The most striking elements of the production is the soundtrack. The Sherman Brothers deliver a very characteristic score, with marches and waltzes and patter numbers. These tunes often feel a bit askew with the dry tone that Charlotte‘s Web otherwise has. It’s quite jarring when the farm animals abruptly break out into cheerful song. I suspect part of the problem is that the story was not conceived of as a musical, and thus there’s a little natural build up or transition to the numbers.
But the Sherman Brothers are great songwriters, and many of the songs here are terrific. The upbeat numbers are all earworms, almost unnaturally catchy. “Zuckerman’s Famous Pig,” the triumphal barbershop quartet anthem, has been running in my head on loop since I watched a few days ago.
My favorite songs are the bittersweet ones, though. Two particularly great minor-key numbers are accompanied by abstract and evocative pieces of animation, more ambitious than any other segments in the film. These two songs, the waltz “Deep in the Dark” and the folk-style ballad “Mother Earth and Father Time,” fit and develop the story’s themes very well. There’s a particular melodic line in the chorus of “Mother Earth and Father Time” sung by Charlotte (Debbie Reynolds) that is heart-rending and perfect.
For some people, the soundtrack is a deal-breaker. In fact, author E.B. White thought the songs distracted too much from the story. And while I wonder what a quieter, more meditative version of this film might have looked like, I’m still glad for the busy score. The numbers add quite a bit of energy and color, and are generally just great ditties.
Less defensible is the animation itself. Some parts of it are great: Charlotte is terrifically designed and animated, evoking ethereal danger and graceful beauty in equal measure. But some scenes are downright choppy and ugly. (There’s an effect of Fern sledding during winter that is little more than an unchanging cel dragged across a simple background, and I audibly groaned at its tackiness.) The animals fare better than the humans, which look Xeroxed from the same four character templates, but the proportions and coloring of the creatures are wildly inconsistent (just look at the various screencaps of Wilbur included in this review to see how much his pink shade varies).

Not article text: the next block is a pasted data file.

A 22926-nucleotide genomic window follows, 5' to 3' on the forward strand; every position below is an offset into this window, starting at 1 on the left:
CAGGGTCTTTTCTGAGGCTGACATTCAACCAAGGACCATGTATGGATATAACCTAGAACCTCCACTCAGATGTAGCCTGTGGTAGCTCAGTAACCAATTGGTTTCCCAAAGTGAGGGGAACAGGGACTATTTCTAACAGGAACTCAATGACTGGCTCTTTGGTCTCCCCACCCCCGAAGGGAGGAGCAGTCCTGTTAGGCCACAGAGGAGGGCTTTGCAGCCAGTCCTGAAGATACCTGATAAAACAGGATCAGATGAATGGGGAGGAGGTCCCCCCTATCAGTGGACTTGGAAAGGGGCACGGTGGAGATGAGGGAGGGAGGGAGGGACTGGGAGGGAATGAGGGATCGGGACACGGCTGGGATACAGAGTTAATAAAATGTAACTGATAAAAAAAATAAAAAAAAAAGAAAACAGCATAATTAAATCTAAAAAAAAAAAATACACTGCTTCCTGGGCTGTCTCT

The voice acting is led by Reynolds, who captures Charlotte perfectly. I’m a bit mixed on Henry Gibson as the voice of Wilbur the pig: I can’t figure out why they didn’t cast a child actor who could have brought more wide-eyed innocence than Gibson’s sweetly affected voice. Gibson at least brings expressive range to the character, capturing both grief and whimsy; it just never sounds like a discovery.
The side characters all have solid voice acting, but a special shoutout goes to Hanna-Barbera regular Paul Lynde, whose flamboyant Templeton the rat is a frequent scene-stealer.
It’s not as lush a production as anything Disney released to theaters, even during this relatively quiet era. But there’s real heart here, both in the narrative and in certain aspects of the production. And with a source story so moving and foundational, it’s impossible not to love.